It’s not every day that you see a wine from Penfolds coming close to the price range of the iconic Grange. Yet, the Penfolds Bin 111A did just that.
Released back in October 2019 for the brand’s 175th anniversary, the Special Bin 111A Clare Valley Barossa Valley Shiraz 2016 is a new and rare wine from the 2016 vintage made from a blend of 51% Clare and 49% Barossa Valley.
These are vineyards that have contributed to the celebrated Grange in previous years. Since its release, the Penfolds Bin 111A has since enjoyed a fair bit of time in the spotlight.
First was its price point at US$1,000 per bottle (approximately RM4,070). Next was Robert Parker’s Wine Advocate awarding the wine a 100-point score – an astounding all-round achievement from colour to appearance, aroma and bouquet, flavour and finish, and overall quality. The last Special Bin wine was released 11 years ago, and these special editions don’t come around often as they’re made using only the most exceptional grapes from the best regional sources.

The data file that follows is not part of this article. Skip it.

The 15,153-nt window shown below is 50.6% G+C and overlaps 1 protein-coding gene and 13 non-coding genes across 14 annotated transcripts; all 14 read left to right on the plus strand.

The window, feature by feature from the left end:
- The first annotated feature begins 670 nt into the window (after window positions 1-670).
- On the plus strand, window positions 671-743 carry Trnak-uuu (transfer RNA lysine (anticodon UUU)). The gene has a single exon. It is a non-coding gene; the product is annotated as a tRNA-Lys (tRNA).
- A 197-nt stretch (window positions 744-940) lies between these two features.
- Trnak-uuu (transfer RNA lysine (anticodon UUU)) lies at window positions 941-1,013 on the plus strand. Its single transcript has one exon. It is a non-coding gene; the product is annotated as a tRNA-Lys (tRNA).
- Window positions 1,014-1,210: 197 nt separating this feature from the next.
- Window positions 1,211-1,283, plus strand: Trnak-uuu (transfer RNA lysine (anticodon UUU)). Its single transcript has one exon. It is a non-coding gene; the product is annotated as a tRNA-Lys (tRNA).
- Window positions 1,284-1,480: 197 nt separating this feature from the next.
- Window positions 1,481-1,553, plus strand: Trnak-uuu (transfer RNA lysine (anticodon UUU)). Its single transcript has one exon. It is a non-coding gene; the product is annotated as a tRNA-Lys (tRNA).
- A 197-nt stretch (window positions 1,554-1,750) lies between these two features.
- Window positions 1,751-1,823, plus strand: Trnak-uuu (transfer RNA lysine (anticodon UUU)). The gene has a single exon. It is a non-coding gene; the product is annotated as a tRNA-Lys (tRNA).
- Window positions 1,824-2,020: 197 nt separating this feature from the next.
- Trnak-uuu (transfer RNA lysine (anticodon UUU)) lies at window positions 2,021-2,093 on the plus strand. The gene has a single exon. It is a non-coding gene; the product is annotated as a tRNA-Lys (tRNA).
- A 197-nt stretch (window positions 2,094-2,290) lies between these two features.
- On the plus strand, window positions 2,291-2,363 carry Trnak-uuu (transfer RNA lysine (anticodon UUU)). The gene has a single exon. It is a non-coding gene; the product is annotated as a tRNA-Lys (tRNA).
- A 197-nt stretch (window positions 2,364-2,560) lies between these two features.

“Special Bins are pathfinding vintages and are only released if they offer something extra, different and unique. These wines make a very important statement about Penfolds and they also represent a heritage of curiosity, experimentation and Australian winemaking innovation first started by Penfolds 175 years ago,” said Peter Gago, Penfolds Chief Winemaker.
The wine itself is a rich blend of two South Australian Shiraz vineyards: the Botanic Vineyard in Clare Valley and the Gersch Vineyard in the Barossa Valley. While grapes from the Clare Valley has been used in several Grange blends, it’s the first time it’s making an appearance in a Special Bin. As for the Gersch Vineyard fruit, it’s been included in four of the last 10 Grange blends. The result is a full-bodied wine that’s rich, dark, and silky in flavour with notes of ripe berries, dark cherry fruit. The mouthfeel is velvety with the right amount of tannins resulting in a long finish.
There are only 1,000 cases of the Penfolds Bin 111A made. It will be available in Malaysia from the second half of 2020 onwards.